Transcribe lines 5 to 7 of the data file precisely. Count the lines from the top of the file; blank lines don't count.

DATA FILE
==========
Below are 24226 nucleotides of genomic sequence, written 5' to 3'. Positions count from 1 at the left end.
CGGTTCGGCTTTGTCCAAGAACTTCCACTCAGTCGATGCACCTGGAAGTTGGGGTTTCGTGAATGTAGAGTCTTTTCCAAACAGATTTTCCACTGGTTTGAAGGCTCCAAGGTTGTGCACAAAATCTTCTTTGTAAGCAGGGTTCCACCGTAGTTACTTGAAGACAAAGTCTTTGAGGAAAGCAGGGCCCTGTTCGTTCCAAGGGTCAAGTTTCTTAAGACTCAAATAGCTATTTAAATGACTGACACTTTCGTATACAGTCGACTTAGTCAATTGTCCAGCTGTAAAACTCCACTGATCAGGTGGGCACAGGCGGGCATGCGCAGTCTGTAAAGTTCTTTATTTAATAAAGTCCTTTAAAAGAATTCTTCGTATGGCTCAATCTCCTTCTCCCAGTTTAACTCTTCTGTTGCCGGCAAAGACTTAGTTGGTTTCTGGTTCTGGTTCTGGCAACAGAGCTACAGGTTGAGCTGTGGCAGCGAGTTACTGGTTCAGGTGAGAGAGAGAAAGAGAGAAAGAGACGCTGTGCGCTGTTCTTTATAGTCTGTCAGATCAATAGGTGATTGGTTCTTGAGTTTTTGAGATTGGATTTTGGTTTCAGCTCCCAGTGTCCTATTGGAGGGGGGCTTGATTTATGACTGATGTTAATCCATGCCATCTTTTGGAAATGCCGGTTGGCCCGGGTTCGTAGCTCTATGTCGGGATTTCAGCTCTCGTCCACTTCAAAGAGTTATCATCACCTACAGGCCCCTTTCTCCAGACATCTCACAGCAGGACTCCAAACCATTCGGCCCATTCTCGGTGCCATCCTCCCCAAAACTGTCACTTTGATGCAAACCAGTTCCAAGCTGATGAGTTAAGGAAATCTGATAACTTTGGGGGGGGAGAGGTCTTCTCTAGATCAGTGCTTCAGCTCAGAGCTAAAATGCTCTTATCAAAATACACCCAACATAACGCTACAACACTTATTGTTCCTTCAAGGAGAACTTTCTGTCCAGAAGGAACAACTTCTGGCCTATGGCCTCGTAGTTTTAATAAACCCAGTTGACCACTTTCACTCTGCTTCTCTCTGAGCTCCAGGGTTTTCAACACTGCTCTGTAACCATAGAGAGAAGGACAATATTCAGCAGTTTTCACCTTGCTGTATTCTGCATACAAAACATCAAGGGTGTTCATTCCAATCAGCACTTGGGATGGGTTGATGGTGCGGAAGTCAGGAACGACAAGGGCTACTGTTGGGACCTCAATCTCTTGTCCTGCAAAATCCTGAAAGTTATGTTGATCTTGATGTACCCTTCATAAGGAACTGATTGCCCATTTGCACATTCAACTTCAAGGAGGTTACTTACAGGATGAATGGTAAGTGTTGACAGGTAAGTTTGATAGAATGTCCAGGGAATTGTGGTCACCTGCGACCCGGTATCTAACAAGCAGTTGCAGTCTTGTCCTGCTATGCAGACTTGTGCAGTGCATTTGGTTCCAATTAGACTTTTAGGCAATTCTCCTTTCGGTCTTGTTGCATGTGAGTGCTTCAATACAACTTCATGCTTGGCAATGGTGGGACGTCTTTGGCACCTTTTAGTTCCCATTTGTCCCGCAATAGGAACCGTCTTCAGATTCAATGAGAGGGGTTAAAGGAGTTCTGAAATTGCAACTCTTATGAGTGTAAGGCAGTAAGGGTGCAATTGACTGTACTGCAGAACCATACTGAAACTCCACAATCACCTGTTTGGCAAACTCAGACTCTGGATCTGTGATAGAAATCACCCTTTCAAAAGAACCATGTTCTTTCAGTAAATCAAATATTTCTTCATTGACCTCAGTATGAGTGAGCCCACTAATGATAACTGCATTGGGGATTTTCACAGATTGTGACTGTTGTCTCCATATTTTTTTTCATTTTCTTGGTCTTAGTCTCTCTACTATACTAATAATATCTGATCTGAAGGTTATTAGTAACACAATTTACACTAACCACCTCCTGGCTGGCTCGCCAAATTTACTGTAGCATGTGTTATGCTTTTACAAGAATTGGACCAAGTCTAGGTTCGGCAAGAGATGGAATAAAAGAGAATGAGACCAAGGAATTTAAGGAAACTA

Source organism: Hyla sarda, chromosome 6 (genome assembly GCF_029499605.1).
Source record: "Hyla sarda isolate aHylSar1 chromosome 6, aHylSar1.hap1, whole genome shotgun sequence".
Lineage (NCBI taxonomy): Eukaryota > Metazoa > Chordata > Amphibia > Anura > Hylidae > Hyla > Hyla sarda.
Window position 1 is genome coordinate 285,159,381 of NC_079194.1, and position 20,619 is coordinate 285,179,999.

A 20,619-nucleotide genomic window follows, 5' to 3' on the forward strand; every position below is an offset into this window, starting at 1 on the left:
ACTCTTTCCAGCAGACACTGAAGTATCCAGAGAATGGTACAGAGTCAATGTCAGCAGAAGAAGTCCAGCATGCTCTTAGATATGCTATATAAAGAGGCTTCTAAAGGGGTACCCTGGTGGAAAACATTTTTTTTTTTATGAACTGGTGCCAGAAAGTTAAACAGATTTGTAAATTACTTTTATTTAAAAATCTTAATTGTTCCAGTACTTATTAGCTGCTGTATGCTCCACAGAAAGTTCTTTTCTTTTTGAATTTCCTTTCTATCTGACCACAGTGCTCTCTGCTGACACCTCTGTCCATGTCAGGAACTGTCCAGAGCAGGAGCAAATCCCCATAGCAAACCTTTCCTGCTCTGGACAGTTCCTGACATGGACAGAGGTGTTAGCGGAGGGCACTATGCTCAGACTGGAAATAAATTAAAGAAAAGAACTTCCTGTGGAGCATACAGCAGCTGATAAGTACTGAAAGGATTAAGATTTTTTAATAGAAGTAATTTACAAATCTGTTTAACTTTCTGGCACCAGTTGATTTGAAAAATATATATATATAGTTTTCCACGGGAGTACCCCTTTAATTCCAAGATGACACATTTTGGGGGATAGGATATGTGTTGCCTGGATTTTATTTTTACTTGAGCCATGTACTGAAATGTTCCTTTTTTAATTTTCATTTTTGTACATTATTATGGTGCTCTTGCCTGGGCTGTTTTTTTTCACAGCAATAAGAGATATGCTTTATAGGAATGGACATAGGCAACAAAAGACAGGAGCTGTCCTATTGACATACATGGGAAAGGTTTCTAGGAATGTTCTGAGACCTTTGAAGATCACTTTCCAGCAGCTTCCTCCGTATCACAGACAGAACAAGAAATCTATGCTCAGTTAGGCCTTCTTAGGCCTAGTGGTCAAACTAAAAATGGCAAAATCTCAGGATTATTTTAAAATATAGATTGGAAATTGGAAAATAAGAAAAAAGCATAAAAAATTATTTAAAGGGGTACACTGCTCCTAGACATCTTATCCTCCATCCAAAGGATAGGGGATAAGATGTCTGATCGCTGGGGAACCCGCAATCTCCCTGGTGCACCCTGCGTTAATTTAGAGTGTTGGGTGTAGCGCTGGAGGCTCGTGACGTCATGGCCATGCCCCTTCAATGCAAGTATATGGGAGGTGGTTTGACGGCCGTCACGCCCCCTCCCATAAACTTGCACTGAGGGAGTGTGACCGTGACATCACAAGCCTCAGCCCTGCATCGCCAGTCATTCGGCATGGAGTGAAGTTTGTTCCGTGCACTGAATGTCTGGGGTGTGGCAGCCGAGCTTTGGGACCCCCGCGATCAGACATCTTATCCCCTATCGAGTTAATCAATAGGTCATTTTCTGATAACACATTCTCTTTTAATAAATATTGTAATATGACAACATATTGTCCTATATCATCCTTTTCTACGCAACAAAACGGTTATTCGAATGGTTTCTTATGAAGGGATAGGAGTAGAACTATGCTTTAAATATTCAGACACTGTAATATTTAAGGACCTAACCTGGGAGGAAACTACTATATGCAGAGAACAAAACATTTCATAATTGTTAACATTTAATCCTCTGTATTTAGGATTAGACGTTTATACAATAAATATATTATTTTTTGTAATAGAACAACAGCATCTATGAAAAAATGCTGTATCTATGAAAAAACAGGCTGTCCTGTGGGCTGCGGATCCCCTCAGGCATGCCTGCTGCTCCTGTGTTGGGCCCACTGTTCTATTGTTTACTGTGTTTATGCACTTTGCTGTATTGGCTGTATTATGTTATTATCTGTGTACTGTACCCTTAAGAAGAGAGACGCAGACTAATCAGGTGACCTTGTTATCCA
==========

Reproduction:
Lineage (NCBI taxonomy): Eukaryota > Metazoa > Chordata > Amphibia > Anura > Hylidae > Hyla > Hyla sarda.
Window position 1 is genome coordinate 285,159,381 of NC_079194.1, and position 20,619 is coordinate 285,179,999.

A 20,619-nucleotide genomic window follows, 5' to 3' on the forward strand; every position below is an offset into this window, starting at 1 on the left: